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Departments : Shots Fired

Shots Fired: South Congaree, S.C. 09•20•2003

While transporting a violent felon, Officer Jason Pruitt’s act of kindness led to a life-and-death struggle for his sidearm.

June 18, 2009  |  by - Also by this author


When South Congaree, S.C., police officer Jason Pruitt showed up to work on Sept. 20, 2003, it was to snag a little overtime and capture a suspect who a few weeks earlier had dumped some dope before fleeing from an officer through the woods.

Using a confidential informant, the officers succeeded in corralling the outstanding suspect, Leavy Costello Rish, at a gas station while the C.I. went inside.

They found Rish kicking back in the front passenger seat of the C.I.'s car, feet atop the dash, and relaxing as much as a guy on meth possibly could. But when they brought him out of the car, Rish was anything but laid back. And by the time the officers got him in cuffs, he'd generated another charge for himself: resisting arrest.

Double-Locked

With Rish double-locked in handcuffs in the back seat of Pruitt's caged unit, one officer went through the charade of handcuffing the C.I. to cover her ass and keep Rish from putting two and two together. Pruitt began a search of the vehicle for contraband when a fellow officer got his attention: His prisoner had somehow succeeded in maneuvering his handcuffs to his front and was busy trying to unlock Pruitt's back door.

Pruitt and his partner managed to get Rish out of the vehicle and re-handcuffed him to the rear. Shackling the man's legs, they again secured him in the backseat. Whatever else, it appeared that the fight had been taken out of the guy.

After finishing his inventory of the car, Pruitt re-joined Rish in the patrol unit. Letting his passenger know that he was going to be taken to jail, Pruitt closed the roll bar window and put the car in drive.

I Can't Breathe

No sooner had they pulled out of the parking lot than Pruitt's prisoner started mouthing off. An angry diatribe about how screwed up the officer's police agency was quickly segued into a rant about his personal discomfort.

"Open the window, man." Rish protested. "It's hot."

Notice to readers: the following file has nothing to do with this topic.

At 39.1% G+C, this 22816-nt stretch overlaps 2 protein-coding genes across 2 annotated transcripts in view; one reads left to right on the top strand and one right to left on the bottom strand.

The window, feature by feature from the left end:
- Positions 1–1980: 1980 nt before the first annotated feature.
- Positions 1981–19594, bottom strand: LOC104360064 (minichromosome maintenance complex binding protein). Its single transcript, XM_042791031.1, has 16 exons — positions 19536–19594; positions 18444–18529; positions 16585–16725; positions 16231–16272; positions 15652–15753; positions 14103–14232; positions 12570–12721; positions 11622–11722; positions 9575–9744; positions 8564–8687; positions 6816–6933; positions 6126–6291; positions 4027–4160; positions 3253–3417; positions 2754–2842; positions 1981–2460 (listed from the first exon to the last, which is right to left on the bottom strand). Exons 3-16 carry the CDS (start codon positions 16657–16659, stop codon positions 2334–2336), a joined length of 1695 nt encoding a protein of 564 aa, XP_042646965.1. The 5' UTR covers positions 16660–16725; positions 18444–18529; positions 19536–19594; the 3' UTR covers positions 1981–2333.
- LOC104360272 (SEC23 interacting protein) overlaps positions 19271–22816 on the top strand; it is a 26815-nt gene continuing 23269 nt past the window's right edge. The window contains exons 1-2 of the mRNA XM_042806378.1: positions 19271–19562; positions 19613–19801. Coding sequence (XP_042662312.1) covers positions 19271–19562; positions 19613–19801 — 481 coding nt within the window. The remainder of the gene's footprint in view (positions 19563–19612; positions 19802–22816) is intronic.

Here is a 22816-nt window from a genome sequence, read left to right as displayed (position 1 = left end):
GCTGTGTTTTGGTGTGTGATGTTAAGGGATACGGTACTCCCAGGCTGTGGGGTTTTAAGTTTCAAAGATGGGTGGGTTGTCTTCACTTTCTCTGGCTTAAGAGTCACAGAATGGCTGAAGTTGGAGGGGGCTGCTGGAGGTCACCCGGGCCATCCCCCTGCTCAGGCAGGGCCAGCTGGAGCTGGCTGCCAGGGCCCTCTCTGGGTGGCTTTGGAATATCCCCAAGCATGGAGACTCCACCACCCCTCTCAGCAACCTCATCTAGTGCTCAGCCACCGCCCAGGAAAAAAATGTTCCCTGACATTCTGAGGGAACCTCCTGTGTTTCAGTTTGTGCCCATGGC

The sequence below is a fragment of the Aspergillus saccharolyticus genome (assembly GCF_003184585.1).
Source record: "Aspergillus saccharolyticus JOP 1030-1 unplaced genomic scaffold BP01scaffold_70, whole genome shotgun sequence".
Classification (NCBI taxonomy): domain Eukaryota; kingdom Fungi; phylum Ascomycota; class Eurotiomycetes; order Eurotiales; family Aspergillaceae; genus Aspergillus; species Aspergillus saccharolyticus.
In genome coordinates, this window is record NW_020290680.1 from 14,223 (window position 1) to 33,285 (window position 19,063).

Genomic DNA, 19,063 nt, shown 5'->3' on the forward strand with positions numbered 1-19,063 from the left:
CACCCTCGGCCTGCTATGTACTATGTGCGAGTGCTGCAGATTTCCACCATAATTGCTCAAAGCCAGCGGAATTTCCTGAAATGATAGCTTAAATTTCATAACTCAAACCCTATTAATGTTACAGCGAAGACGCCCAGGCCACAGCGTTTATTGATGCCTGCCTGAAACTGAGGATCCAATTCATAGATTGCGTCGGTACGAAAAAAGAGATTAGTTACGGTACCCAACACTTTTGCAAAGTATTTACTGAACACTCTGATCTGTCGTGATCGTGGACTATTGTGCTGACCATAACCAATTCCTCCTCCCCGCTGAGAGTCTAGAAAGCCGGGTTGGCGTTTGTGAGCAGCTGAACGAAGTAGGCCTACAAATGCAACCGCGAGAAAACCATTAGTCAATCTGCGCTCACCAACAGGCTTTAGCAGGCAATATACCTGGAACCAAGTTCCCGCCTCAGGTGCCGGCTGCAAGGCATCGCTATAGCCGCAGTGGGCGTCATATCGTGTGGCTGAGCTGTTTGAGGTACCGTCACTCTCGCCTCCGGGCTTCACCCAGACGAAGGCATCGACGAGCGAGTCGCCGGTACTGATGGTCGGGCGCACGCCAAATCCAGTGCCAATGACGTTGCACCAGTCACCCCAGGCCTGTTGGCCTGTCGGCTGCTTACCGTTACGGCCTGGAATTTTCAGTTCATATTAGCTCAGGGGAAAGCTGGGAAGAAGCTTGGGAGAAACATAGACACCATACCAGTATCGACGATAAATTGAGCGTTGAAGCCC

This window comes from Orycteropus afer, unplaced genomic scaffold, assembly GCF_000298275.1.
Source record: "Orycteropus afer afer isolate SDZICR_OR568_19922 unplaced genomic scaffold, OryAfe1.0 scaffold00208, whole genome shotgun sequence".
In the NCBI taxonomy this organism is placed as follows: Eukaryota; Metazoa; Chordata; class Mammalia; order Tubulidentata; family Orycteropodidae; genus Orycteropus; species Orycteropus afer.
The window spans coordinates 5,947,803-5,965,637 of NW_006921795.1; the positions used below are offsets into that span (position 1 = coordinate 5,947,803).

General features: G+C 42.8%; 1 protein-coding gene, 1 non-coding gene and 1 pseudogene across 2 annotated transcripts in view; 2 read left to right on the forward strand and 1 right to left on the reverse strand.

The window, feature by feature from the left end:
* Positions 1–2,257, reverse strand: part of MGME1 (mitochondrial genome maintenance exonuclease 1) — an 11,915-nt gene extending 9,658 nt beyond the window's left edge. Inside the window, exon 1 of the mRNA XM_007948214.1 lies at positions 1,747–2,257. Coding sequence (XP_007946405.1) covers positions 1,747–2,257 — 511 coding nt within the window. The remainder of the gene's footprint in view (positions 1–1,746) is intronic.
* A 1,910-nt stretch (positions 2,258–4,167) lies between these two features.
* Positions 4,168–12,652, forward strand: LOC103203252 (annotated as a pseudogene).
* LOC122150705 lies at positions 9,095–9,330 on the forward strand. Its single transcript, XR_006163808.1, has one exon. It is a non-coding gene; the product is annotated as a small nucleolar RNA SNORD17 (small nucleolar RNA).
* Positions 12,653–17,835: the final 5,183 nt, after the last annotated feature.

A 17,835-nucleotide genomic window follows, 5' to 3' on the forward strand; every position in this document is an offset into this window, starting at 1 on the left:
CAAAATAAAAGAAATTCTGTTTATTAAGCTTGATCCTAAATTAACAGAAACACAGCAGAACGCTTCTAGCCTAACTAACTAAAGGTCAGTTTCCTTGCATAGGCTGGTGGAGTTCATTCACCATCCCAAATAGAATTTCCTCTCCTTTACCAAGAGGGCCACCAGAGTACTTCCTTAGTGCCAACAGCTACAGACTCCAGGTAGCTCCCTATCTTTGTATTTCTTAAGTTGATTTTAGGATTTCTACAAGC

Pruitt told Rish to hang on and that he'd be out of the backseat soon enough. But with each passing minute, the more adamant Rish's requests became.

"C'mon," Rish pleaded repeatedly, rocking back and forth as much as his restraints would allow. "I can't breathe!"

About a mile-and-a-half from the jail, Rish's histrionics started to get the better of Pruitt. He glanced in the rearview mirror at his prisoner. Dollops of sweat poured down Rish's face and neck, saturating the man's shirt, pooling in his beard, and stinging his eyes. The officer momentarily put himself in Rish's shoes: handcuffed, miserably hot, with no adequate means of wiping the perspiration off his brow.

Pruitt reached back, unlatched the roll bar window, and slid it open so Rish could have some ventilation.

Taking a cool swig from his Mellow Yellow, the officer then turned on the air conditioner.

Without knowing it, he had just made the situation a whole lot hotter.

You're Dead, Pig

With a rap sheet of violent offenses ranging from assaults on officers to homicide, Rish harbored few illusions about the grim nature of his future. The ex-con knew the next time he was locked up, it'd probably be for good. Perhaps that was why he told correctional officers at the time of his last release that it'd be the last time they'd see him—no matter what.

Now, with the cage window open and the Lexington County Detention Center looming ever closer, Rish knew that it was now or never to make good on his word.

He lunged through the open cage window.

Rish's upper torso slammed into Pruitt's side. The officer's Mellow Yellow went flying and, to his horror, he realized that Rish had succeeded in again getting his handcuffed hands in front of him. Worse still, he had a grip on Pruitt's holstered sidearm.